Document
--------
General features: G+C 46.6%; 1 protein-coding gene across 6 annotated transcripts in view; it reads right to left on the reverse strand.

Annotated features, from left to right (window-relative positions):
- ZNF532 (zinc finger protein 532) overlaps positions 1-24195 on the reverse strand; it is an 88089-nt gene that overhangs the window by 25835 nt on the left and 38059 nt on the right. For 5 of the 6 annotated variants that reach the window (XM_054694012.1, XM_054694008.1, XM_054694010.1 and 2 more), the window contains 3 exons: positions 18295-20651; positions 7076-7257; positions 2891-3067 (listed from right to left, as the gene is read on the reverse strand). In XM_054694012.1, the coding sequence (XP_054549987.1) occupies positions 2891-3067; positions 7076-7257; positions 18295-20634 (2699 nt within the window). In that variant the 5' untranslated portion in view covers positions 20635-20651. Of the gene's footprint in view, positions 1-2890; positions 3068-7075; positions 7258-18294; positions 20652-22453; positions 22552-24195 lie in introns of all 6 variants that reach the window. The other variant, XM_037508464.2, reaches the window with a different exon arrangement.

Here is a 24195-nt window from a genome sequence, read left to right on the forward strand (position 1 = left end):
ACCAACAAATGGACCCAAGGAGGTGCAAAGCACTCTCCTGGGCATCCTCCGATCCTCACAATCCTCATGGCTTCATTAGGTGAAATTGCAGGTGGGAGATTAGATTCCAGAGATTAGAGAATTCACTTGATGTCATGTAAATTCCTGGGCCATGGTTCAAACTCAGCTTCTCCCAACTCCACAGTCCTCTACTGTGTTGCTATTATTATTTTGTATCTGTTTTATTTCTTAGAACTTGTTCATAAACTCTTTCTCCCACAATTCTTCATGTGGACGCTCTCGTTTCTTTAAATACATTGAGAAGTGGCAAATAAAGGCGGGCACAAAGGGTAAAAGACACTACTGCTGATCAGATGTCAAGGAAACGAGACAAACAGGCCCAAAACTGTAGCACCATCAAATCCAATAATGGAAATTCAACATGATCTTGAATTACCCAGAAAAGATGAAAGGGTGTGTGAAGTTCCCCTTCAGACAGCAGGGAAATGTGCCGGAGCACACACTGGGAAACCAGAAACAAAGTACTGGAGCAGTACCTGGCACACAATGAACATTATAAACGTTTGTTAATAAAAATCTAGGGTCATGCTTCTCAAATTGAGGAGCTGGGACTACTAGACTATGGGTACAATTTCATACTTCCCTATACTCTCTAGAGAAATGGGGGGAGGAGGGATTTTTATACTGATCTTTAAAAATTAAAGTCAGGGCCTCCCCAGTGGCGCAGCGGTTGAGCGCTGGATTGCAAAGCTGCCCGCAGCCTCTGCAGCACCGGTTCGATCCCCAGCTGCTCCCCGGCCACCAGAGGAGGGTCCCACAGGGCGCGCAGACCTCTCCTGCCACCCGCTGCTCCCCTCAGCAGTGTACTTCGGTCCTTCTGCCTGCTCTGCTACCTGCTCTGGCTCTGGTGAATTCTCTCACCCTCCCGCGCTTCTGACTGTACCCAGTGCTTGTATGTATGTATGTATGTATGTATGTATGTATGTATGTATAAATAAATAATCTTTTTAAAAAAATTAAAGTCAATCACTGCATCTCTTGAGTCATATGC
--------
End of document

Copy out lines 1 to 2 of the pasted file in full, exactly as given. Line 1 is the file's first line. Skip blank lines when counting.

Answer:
General features: G+C 46.6%; 1 protein-coding gene across 6 annotated transcripts in view; it reads right to left on the reverse strand.

Annotated features, from left to right (window-relative positions):